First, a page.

Five words from the blurb: dusty, books, curious, analysis, technology
Mr Penumbra’s 24-Hour Bookstore is an entertaining mystery that will appeal to book lovers. The story focuses on Clay, a web-designer who gets a job working the night-shift at a mysterious book shop. Clay becomes increasingly puzzled by the fact that no-one ever buys any books; instead clientele use it like a library, exchanging strange coded books. Clay sets out to discover the secret behind their bizarre behaviour, uncovering a mysterious group of people with a shared mission in life.
This was an engaging read and I loved all the bookish detail. The passion for literature was blended with cutting-edge computer science and I loved the fact that it wasn’t afraid to go into detail about how everything worked. The technical explanations occasionally went over my head, but I was never lost. In fact I liked the way the book poked fun at those who weren’t following:
It also revealed interesting details about working for Google. I’m not entirely sure how much of it was true, but that makes it a good discussion point!
My only real complaint was the number of coincidences, especially the fact that Clay happened to have three friends: a millionaire who could pay for their adventures, a Google employee with access to all their expensive equipment, and a set designer who could build everything they needed for their secret mission. It may not have been realistic, but it did make a great story.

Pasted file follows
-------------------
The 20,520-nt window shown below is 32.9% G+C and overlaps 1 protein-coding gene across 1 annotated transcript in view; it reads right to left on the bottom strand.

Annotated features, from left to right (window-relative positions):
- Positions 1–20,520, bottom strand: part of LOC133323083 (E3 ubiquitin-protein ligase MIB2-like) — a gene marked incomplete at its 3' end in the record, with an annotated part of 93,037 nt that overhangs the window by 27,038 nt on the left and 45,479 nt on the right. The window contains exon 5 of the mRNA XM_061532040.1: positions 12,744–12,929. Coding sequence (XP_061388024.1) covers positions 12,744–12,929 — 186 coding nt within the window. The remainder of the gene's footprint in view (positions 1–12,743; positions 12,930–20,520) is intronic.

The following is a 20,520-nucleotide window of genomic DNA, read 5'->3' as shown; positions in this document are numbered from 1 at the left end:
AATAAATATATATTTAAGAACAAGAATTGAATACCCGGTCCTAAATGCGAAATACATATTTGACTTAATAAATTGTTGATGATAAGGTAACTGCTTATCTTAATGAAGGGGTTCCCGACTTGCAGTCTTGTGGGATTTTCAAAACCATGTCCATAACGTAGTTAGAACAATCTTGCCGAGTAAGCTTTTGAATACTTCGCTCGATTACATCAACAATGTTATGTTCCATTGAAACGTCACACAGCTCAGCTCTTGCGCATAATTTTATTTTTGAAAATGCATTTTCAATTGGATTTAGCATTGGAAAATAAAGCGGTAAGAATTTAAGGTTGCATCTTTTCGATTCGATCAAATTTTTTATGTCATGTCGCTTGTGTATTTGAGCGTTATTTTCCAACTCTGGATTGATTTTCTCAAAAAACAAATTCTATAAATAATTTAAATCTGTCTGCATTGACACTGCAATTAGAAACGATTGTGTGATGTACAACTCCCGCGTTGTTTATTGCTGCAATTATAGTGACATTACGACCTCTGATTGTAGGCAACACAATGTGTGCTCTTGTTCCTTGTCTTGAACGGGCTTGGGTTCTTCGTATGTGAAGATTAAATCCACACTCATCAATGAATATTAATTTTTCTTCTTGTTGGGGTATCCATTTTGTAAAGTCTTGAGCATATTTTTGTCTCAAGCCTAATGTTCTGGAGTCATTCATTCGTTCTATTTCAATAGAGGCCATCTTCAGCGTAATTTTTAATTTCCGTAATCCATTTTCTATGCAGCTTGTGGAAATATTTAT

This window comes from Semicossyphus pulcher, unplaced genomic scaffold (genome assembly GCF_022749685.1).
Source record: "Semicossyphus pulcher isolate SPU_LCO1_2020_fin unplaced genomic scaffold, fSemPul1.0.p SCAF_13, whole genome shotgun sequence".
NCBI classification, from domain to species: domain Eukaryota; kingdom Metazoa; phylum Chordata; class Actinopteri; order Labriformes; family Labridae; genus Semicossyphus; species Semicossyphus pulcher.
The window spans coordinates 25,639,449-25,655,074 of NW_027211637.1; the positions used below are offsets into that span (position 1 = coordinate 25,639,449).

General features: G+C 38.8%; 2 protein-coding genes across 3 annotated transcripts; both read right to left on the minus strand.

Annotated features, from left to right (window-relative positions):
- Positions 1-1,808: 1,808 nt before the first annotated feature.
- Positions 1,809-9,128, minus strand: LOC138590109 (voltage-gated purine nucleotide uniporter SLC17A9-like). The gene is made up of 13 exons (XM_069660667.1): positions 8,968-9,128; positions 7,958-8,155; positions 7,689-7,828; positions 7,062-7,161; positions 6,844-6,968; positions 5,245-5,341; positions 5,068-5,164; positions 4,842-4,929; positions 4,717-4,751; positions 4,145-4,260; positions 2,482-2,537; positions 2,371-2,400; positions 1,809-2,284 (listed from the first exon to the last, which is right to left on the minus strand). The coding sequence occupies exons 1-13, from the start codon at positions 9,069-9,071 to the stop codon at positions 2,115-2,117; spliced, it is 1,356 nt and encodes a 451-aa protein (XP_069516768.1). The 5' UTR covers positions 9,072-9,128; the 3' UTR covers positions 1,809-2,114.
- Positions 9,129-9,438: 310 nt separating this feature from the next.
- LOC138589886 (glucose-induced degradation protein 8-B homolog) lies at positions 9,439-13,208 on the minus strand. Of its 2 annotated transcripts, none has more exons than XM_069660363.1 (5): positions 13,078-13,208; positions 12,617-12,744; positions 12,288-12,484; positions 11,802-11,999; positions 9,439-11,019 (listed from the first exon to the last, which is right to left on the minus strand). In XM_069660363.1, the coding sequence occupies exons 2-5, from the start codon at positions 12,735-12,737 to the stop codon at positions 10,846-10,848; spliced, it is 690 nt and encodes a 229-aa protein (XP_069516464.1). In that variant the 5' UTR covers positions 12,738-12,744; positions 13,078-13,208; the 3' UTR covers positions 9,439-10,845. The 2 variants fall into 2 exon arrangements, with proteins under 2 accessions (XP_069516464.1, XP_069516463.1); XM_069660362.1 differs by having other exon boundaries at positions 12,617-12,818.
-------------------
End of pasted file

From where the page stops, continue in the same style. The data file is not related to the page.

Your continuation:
Much of the book reminded me of The End of Mr Y, but using computers instead of philosophy. It’s not great literature, but it is an escapist adventure that introduces some interesting ideas on literature and its place in our modern, data-driven world.
Overall this was a light, entertaining read that will probably gain a geeky-cult status, at least until the technology becomes outdated.
Recommended to those looking for an escapist read.
The thoughts of other bloggers:
The last couple of paragraphs in particular will fill your heart with joy! Books, Bones and Buffy
The mystery felt really poor-constructed, and the final revelations were hastily narrated. Reading on a Rainy Day
Even though the ending is a smidge predictable it did not take away from my pleasure of the whole book. So Many Books